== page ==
Boo 2! A Madea Halloween

Tyler Perry as Madea in Boo 2! A Madea Halloween. (Ster-Kinekor)
Tyler Perry as Madea in Boo 2! A Madea Halloween. (Ster-Kinekor)

What it's about:

After Tiffany defies her father and goes to a Halloween party at a camp site where a string of murders once took place, she soon comes face to face with a number of apparently supernatural terrors that seem intent on replicating that bloody past. Things get increasingly complicated when Madea, Joe, Bam and Hattie set out to “rescue” Tiffany from the camp site – and that's before learning about the horrors that await them. 

What we thought:

This may be the tenth Madea movie but it is the first once I've ever seen. I enjoyed Tyler Perry is his small role in Gone Girl and I've endured some of his other films (and in the case of something like For Coloured Girls, “endure” is definitely the word) but I haven't actually seen a full instalment of his signature series. Frankly, there was enough unbearable awfulness to be found in the two-minute trailers for any of these films to ensure that I would never go out of my way to watch any of them. I picked the short straw this week, though, and here I am, talking about the 10th Madea film and, as the title might suggest, the second to be set on Halloween.

The great thing about going into a film with such low expectations, though, is that you often find yourself pleasantly surprised. In the case of Tyler Perry's Boo 2: A Madea Halloween (what's that about brevity being the soul of wit?), my expectations could hardly be lower thanks to the Clockwork-Orange-like experience of sitting through some of Perry's past work and being unable to avoid seeing more Madea trailers than is strictly healthy. Frankly, had it just been “pretty bad”, I would have been pleasantly surprised. 

To Perry's enormous credit as some sort of master torturer, then, not only did Boo 2 (you said it, sister!) fail to even begin to assuage my worst fears, it surpassed them on every possible level. This is bad in a way that only the least funny comedies are bad; bad in a way to make you wonder, even if only for a fleeting moment of knuckle-gnawing insanity, if Adam Sandler catastrophes like That's My Boy or Jack and Jill were really that terrible after all (for the record: they were). It's bad in a way that made me very glad I was alone in the cinemas as I literally groaned aloud a good dozen times and even let slip a “SHUT UP!” when the sheer irritation of having to spend 100 minutes with these grotesque characters got to be too much for me. Other Halloween movies may try to scare the pants off me, this made me lose the will to live.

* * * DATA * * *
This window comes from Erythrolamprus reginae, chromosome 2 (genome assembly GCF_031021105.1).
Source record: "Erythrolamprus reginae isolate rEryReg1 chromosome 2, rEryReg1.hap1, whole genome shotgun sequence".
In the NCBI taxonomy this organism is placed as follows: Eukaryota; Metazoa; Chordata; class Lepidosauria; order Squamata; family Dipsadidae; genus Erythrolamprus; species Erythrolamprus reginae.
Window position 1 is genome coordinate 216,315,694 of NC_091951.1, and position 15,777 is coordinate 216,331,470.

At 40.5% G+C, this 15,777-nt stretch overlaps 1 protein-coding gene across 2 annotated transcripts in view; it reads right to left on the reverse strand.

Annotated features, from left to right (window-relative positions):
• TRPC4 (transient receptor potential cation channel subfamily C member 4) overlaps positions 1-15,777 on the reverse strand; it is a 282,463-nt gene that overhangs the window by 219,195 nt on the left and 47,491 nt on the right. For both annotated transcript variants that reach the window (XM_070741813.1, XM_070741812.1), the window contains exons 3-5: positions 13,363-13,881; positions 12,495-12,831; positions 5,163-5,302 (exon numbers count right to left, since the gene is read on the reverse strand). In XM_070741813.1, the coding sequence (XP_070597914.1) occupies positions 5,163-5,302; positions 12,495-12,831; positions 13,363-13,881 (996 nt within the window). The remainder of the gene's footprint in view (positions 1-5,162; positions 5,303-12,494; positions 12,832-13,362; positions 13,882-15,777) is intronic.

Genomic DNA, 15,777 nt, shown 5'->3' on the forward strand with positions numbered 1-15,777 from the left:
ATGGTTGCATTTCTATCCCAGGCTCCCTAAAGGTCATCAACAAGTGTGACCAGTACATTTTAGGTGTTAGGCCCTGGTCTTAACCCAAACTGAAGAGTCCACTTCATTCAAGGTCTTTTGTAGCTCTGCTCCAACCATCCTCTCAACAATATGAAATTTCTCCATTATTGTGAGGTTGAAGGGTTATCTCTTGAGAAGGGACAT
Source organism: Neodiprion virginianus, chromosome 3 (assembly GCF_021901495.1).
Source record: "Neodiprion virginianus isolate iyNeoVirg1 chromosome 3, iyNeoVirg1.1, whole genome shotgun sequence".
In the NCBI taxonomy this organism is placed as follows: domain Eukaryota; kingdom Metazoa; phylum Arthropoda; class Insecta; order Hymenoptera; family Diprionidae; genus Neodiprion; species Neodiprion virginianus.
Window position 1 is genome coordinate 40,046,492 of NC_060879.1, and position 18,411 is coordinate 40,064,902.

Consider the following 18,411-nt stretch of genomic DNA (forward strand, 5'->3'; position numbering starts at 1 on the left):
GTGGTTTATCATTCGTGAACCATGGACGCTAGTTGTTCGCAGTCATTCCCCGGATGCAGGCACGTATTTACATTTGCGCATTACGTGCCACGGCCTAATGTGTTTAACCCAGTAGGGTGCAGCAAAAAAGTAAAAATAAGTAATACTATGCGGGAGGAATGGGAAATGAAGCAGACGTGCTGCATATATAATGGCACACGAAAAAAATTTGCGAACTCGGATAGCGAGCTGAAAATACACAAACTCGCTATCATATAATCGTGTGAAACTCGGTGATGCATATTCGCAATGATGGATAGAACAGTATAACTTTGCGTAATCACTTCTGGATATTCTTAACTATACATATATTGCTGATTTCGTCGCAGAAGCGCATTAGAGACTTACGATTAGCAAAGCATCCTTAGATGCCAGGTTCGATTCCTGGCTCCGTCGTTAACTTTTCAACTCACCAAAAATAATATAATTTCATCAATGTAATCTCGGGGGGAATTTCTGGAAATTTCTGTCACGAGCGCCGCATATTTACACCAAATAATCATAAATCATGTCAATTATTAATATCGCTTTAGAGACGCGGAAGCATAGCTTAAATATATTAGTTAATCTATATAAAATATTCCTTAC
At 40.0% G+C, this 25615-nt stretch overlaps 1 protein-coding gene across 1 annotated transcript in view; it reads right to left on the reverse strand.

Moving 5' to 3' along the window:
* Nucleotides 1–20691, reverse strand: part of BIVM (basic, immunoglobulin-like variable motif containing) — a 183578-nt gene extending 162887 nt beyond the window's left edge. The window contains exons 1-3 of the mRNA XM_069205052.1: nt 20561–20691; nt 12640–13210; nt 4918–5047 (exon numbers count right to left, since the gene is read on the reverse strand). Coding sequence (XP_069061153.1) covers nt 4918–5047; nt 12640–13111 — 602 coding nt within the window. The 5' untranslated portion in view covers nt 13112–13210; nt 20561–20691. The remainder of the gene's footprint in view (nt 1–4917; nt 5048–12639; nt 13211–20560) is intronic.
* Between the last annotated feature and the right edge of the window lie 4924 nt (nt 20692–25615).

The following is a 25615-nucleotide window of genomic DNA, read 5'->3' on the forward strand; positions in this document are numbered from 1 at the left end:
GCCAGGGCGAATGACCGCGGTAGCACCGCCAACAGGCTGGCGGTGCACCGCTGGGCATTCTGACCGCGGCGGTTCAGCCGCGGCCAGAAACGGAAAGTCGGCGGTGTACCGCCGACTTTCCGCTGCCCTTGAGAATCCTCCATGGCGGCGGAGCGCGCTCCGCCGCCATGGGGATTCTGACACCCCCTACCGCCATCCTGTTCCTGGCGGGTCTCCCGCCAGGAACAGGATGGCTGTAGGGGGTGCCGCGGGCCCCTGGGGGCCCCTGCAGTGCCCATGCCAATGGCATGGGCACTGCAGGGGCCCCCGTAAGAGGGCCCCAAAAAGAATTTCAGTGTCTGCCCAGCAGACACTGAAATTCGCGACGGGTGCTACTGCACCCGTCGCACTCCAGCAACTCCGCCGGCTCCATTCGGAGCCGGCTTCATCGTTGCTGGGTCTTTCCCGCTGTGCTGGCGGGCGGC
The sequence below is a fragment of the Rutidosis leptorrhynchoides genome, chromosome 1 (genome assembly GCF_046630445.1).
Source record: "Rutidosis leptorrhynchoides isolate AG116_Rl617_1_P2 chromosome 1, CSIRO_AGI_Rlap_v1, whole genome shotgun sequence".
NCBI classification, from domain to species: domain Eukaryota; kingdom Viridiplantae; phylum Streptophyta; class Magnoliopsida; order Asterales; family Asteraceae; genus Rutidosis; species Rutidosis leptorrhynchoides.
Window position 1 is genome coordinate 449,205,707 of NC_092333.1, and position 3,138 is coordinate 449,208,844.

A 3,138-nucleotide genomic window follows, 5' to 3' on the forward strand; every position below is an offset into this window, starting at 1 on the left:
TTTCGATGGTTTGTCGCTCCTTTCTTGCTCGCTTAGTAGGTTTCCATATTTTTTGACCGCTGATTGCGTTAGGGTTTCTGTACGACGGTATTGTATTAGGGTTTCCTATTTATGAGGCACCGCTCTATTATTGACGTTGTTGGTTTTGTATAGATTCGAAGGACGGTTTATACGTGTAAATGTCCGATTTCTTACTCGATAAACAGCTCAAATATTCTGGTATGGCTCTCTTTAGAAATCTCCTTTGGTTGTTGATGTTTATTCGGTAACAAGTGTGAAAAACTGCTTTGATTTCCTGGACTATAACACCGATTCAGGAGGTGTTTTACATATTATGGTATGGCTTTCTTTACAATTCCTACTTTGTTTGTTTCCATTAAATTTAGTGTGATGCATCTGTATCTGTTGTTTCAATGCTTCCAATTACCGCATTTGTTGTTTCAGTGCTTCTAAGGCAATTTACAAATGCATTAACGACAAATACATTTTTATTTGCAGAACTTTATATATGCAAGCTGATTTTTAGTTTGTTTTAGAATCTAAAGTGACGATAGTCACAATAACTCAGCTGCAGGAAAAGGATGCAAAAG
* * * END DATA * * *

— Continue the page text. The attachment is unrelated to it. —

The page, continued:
I barely know where to begin. Billed as a “horror comedy”, the painstakingly PG-13 “horror” elements are pathetic. Badly directed, badly staged, badly written and with worse acting than the grimiest straight-to-video 1980s horror flicks, this embarrassing mix of asinine family drama and sub-sub-sub slasher-movie silliness starts off bad and ends up with a denouement that is both wildly predictable and insultingly stupid at the same time. But none of this is anywhere near as bad – or, as  horrific – as the film's attempts at, what I assume must be, “comedy”.